The group of five men from Algeria and Tunisia was detected in Croatia at sunset on March 15, 2019, near the Slovenian border. Two male Croatian officers in dark blue uniforms with Croatian flags on the arms and uncovered faces arrested them. The individuals requested asylum, which was ignored by the officers, and they drove them in a van to the police station in Korenica.
When they arrived they made them enter an old garage next to the police station, back then used for cars. Now it seems to be used to detain people on the move like a prison or a room especially for push-backs. It is dirty, there is no water or food, no toilets, only dirty bottles on the cold, bare concrete ground. The officers searched the clothes and bags of the individuals, pushing them and shouting at them, insulting them in Croatian.
While searching their whole bodies, they destroyed all their phones and took the power banks and the cables from them. Luckily they didn’t find one individual’s money, because he was able to hide it.
“But normally when they find it, they take it, no discussion. Because they break your phone, you don’t know where you are or what time it is. You have no chance to call anyone or document things.”
They didn’t give them any papers to sign, neither took fingerprints nor photos and ignored their requests for asylum.
They didn’t let them take food or water or anything else with them and locked them in the cold garage.
“Sometimes you have to stay a whole night, without food or toilet.”
In this night, the people had to stay six hours in the garage. The respondent was already five times in this garage and the procedure was always similar like the one described above.
Around midnight, they put them with many other people in a small prison van. In total there were 40 persons inside. When they started to drive, they turned the air conditioner on a low level, to make people suffer and freeze. They also drove crazily, stopped several times abruptly, so that the people fell hard against the walls. This trip took around one to two hours.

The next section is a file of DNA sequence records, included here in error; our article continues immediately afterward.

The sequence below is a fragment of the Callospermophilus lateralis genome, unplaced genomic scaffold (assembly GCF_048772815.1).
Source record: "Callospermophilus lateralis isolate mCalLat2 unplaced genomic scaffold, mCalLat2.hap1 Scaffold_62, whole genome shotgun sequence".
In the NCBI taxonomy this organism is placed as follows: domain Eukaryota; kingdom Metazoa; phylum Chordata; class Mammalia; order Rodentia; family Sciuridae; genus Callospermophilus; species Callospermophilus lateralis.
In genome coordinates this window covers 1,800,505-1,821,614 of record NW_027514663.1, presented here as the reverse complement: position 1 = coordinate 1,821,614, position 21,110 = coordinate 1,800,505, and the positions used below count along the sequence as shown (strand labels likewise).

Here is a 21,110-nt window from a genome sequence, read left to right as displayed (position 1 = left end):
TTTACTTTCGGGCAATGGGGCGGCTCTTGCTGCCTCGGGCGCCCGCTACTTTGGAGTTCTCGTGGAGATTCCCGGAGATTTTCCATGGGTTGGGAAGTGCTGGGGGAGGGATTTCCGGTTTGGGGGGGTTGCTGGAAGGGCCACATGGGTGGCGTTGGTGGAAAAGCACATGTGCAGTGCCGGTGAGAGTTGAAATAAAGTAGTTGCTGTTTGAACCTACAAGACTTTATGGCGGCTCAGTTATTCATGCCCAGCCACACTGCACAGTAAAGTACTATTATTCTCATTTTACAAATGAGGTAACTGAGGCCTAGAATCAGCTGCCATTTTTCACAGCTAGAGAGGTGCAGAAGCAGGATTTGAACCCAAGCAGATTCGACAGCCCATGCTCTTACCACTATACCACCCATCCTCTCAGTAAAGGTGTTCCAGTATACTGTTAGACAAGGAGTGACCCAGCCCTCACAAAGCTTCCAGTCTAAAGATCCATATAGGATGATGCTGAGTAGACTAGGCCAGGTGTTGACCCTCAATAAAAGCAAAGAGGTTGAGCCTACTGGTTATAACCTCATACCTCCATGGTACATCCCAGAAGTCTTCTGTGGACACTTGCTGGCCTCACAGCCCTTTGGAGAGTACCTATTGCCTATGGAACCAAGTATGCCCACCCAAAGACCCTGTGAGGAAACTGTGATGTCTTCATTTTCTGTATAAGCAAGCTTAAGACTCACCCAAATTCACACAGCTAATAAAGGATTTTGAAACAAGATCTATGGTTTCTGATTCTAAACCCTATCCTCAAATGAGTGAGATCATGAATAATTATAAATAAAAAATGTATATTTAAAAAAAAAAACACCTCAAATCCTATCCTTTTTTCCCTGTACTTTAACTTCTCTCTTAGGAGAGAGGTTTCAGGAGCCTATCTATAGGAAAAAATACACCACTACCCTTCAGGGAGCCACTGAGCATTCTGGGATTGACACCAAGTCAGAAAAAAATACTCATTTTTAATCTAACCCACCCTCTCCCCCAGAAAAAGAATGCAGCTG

When they left the van, ten police officers with balaclavas beat them up all over their bodies and pointed with flashlights into their eyes in the middle of the night.
“They beat you, they kick you and shout at you. All of them had guns on their belt, some of them had batons.”
They even broke the arm of one individual.
“But if you get out of the car you don’t see much, also because of the flashlights and you don’t look back, you just run. Sometimes they let you out on the ground and sometimes they push you directly in the river.”
From the place where the van had stopped, they had to walk three hours back to Velika Kladuša (BIH).
“Even if you stop at a gas station and try to call the Bosnian police, they don’t come or help you.”
The respondent mentions that within the last two months, the treatment of the Croatian authorities improved and is now less violent.
“Before you saw lots of people with black eyes, open wounds and broken legs, black marks on the whole body. But lately they just push you, kick you and break your phone, steal stuff. I think this is also because of reports.”
In his opinion, it is a big problem that Western Europe countries don’t know about this violence.
“They make no difference, if it is a man or woman or child, they beat them all, kick them and push them naked in the river. Also female police officers beat people.”